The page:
Exhibit teaches coexistence

GVL / Emily Frye
Steve, Caitlin, and Erin McMahan (left to right)

GVL / Emily Frye Steve, Caitlin, and Erin McMahan (left to right)

Allison Ribick

Today marks only the second time that the “Religious Tolerance – Islam in the Sultanate of Oman” exhibition will be hosted in the United States. The exhibit has been showcased in regions of the world such as Europe and the Middle East. It even was displayed at the United Nations headquarters in Vienna, Austria.

Grand Valley State University will be a host site of the exhibition beginning today.

With coordinated efforts from the Kaufman Interfaith Institute and the University Libraries, the exhibit allows viewers to learn of Islamic culture and traditions and religious coexistence that is present in the country of Oman.

The Kaufman Interfaith Institute is a non-profit organization housed at GVSU that works in the Grand Rapids community and on campus.

Kaufman’s director, Douglas Kindschi, traveled to Oman earlier this year upon invitation and learned of the Religious Affairs Department within Oman’s government. After describing the interfaith efforts in Grand Rapids and at GVSU, the coordinators of the exhibit invited GVSU to be a host site.

GVSU has connections in Oman as well, as two GVSU alumni are working at an interfaith institute in Oman.

The international exhibit will be at the Mary Idema Pew Library from Oct. 13 to Oct. 30, with supplemental programs the library has coordinated.

“We wanted to create programming that would enrich the exhibit experience,” said Katie Gordon, program manager for the Kaufman Interfaith Institute. “We wanted to lead exhibit viewers into an actual conversation with people, rather than just absorbing information.”

Departments such as GVSU’s Middle East studies program and the Padnos International Center, as well as student organizations like Better Together Interfaith Youth Core and Peace M.E.ans assisted in the formation of the programs and can offer opportunities to continue the conversation of religious tolerance.

The exhibit will be in the exhibition space at the Mary Idema Pew Library throughout the two weeks, while the programming will take place just a few feet away in the Multipurpose Room in the atrium level of the library.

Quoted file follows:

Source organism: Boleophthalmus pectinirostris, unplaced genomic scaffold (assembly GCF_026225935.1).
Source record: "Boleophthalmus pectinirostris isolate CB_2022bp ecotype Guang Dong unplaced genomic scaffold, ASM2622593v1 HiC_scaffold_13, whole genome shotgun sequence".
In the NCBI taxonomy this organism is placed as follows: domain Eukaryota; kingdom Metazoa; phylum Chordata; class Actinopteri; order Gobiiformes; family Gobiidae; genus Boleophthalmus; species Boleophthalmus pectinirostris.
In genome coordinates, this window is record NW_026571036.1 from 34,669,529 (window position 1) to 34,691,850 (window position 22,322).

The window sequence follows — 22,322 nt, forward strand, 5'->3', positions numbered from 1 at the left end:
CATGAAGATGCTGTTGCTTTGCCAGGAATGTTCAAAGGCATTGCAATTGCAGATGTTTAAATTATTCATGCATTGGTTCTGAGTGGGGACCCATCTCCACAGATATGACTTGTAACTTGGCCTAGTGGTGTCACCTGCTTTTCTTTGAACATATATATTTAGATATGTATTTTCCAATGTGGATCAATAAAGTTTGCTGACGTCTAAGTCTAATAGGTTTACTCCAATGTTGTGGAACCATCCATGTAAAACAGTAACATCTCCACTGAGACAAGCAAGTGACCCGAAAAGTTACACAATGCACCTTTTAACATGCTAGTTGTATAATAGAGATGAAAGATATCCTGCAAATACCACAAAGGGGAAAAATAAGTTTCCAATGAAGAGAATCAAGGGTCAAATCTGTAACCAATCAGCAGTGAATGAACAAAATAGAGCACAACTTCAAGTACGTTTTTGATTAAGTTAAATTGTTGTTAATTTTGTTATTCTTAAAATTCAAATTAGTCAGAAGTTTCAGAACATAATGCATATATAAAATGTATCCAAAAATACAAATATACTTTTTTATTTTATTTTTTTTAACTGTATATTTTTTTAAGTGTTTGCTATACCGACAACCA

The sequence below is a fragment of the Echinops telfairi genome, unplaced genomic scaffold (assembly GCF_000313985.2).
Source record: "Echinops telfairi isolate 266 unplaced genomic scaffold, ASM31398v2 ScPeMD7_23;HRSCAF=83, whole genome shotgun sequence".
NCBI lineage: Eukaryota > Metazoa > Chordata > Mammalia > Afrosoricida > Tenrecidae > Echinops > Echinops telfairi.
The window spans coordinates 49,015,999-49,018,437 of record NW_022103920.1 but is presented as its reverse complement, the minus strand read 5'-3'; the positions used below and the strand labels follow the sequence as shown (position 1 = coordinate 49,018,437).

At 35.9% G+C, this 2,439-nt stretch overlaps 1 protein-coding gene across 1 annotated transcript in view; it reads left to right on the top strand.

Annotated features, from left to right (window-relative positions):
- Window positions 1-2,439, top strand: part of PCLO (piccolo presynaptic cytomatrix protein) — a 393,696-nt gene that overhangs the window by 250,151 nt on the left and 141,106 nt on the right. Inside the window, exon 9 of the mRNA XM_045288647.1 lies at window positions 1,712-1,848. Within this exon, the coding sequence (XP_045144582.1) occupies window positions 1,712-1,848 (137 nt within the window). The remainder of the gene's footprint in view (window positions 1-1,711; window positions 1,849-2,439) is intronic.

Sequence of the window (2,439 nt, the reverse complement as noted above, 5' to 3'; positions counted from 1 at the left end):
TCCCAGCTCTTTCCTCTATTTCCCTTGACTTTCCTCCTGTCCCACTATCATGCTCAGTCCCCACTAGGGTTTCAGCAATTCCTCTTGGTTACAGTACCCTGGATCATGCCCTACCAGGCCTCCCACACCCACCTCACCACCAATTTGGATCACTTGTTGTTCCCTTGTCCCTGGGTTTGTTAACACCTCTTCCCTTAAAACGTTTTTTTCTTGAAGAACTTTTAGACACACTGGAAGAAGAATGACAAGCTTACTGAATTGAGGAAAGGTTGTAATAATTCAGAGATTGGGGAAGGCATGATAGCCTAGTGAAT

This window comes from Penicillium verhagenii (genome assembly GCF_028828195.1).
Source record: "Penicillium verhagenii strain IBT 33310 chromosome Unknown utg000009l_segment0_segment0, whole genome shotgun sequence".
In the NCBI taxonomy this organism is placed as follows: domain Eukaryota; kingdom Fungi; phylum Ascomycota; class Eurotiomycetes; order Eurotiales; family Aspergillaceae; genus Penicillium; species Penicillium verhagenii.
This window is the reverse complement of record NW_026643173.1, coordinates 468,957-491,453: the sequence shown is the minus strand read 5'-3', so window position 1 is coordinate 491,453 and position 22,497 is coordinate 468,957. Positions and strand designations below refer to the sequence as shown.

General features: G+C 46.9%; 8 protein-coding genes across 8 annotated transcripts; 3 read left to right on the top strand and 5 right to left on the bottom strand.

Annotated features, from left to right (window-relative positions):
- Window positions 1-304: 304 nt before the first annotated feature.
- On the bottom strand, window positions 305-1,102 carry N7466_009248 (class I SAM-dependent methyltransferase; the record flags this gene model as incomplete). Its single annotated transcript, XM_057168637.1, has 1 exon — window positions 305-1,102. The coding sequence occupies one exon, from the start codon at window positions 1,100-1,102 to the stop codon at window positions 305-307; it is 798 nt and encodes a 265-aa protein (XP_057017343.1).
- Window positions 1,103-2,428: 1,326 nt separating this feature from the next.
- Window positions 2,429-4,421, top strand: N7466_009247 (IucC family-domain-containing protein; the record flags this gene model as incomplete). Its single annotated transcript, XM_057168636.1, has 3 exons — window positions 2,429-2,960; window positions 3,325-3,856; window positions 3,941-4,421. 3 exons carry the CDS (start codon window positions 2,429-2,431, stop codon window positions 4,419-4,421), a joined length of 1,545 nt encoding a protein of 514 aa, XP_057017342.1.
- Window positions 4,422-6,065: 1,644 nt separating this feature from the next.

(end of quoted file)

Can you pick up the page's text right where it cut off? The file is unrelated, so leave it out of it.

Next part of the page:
“This was a conversation that Grand Valley students and staff should have about how Islam is a religion that promotes religious tolerance and understanding,” Gordon said.

Gordon and Erin Fisher, program manager of University Libraries, were among the people who helped coordinate the exhibit and its programs.

“The purpose of our exhibit space is to bring exhibits that are interdisciplinary in nature and that are thought provoking for students from all disciplines,” Fisher said.

To learn about Oman’s history, viewers can attend the “A Middle Eastern Experience: An Invitation to Visit and Learn about Oman” presentation on Oct. 14 from 2:30 p.m. to 3:30 p.m.

Thomas Uthup will present on “Interfaith in the Middle East: Rays of Light in Darkness” on Oct. 16 from 1 p.m. to 2:30 p.m. due to his extensive background regarding the United Nations, cultural issues and religious factors within society.

A panel discussion, InclusiviTEA, will take place on Oct. 16 from 8 p.m. to 10 p.m. with talk of how to end religious discrimination and stereotypes. The panel of students will share their religious traditions and stories.

To learn of religious tolerance in other countries and experiences of GVSU students studying abroad, viewers can attend “Video Conversations with Lakers Abroad” on Oct. 17 from 11 a.m. to noon in the learning alcove on the first floor of the Mary Idema Pew Library.

Lastly, there will be a film screening and discussion of the film “The Other Son” on Oct. 23 from 8 p.m. to 10 p.m. The film is about two young men, one Israeli and one Palestinian, who find out they were switched at birth.

The opening reception will take place tonight from 4 p.m. to 6 p.m. in the Multipurpose Room located in the atrium of the Mary Idema Pew Library and is open to anyone. GVSU President Thomas Haas will introduce the event and speak about the importance of religious tolerance.

In addition, a delegation from the religious affairs department in Oman will give an introduction to the film, “Religious Tolerance in Oman,” by award-winning German filmmaker Wolfgang Ettlich, which will be shown at the reception.

Throughout the next two weeks, the exhibition will offer opportunities for students and the community to learn of Oman’s culture and religious acceptance.

“Exploring traditions from faiths other than your own, I think, is a really great way to expand cultural horizons and build greater understanding for different cultures,” Fisher said.

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